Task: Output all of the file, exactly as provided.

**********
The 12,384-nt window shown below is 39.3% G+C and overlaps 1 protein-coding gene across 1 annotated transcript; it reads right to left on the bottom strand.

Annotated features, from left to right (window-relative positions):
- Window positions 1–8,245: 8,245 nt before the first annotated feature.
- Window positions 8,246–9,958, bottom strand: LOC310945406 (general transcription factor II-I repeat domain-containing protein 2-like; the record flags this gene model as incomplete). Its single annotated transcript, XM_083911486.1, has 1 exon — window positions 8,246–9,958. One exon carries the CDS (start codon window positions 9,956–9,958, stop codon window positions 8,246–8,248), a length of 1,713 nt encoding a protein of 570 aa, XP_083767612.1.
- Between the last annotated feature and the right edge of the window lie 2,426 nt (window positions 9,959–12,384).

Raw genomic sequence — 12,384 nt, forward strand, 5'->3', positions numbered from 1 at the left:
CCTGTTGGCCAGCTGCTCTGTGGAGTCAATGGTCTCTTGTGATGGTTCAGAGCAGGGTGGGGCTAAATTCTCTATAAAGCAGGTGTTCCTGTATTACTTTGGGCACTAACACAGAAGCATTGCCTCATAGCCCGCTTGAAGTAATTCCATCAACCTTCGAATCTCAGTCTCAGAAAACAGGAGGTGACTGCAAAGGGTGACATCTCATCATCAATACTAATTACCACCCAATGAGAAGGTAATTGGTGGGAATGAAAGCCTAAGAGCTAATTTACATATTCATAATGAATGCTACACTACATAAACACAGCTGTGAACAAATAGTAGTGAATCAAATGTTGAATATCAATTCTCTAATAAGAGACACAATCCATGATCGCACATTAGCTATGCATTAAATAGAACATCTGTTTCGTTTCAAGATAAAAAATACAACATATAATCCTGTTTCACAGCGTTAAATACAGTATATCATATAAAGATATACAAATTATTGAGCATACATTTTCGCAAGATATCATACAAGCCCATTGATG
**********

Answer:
The 12,384-nt window shown below is 39.3% G+C and overlaps 1 protein-coding gene across 1 annotated transcript; it reads right to left on the bottom strand.

Annotated features, from left to right (window-relative positions):
- Window positions 1–8,245: 8,245 nt before the first annotated feature.
- Window positions 8,246–9,958, bottom strand: LOC310945406 (general transcription factor II-I repeat domain-containing protein 2-like; the record flags this gene model as incomplete). Its single annotated transcript, XM_083911486.1, has 1 exon — window positions 8,246–9,958. One exon carries the CDS (start codon window positions 9,956–9,958, stop codon window positions 8,246–8,248), a length of 1,713 nt encoding a protein of 570 aa, XP_083767612.1.
- Between the last annotated feature and the right edge of the window lie 2,426 nt (window positions 9,959–12,384).

Raw genomic sequence — 12,384 nt, forward strand, 5'->3', positions numbered from 1 at the left:
CCTGTTGGCCAGCTGCTCTGTGGAGTCAATGGTCTCTTGTGATGGTTCAGAGCAGGGTGGGGCTAAATTCTCTATAAAGCAGGTGTTCCTGTATTACTTTGGGCACTAACACAGAAGCATTGCCTCATAGCCCGCTTGAAGTAATTCCATCAACCTTCGAATCTCAGTCTCAGAAAACAGGAGGTGACTGCAAAGGGTGACATCTCATCATCAATACTAATTACCACCCAATGAGAAGGTAATTGGTGGGAATGAAAGCCTAAGAGCTAATTTACATATTCATAATGAATGCTACACTACATAAACACAGCTGTGAACAAATAGTAGTGAATCAAATGTTGAATATCAATTCTCTAATAAGAGACACAATCCATGATCGCACATTAGCTATGCATTAAATAGAACATCTGTTTCGTTTCAAGATAAAAAATACAACATATAATCCTGTTTCACAGCGTTAAATACAGTATATCATATAAAGATATACAAATTATTGAGCATACATTTTCGCAAGATATCATACAAGCCCATTGATG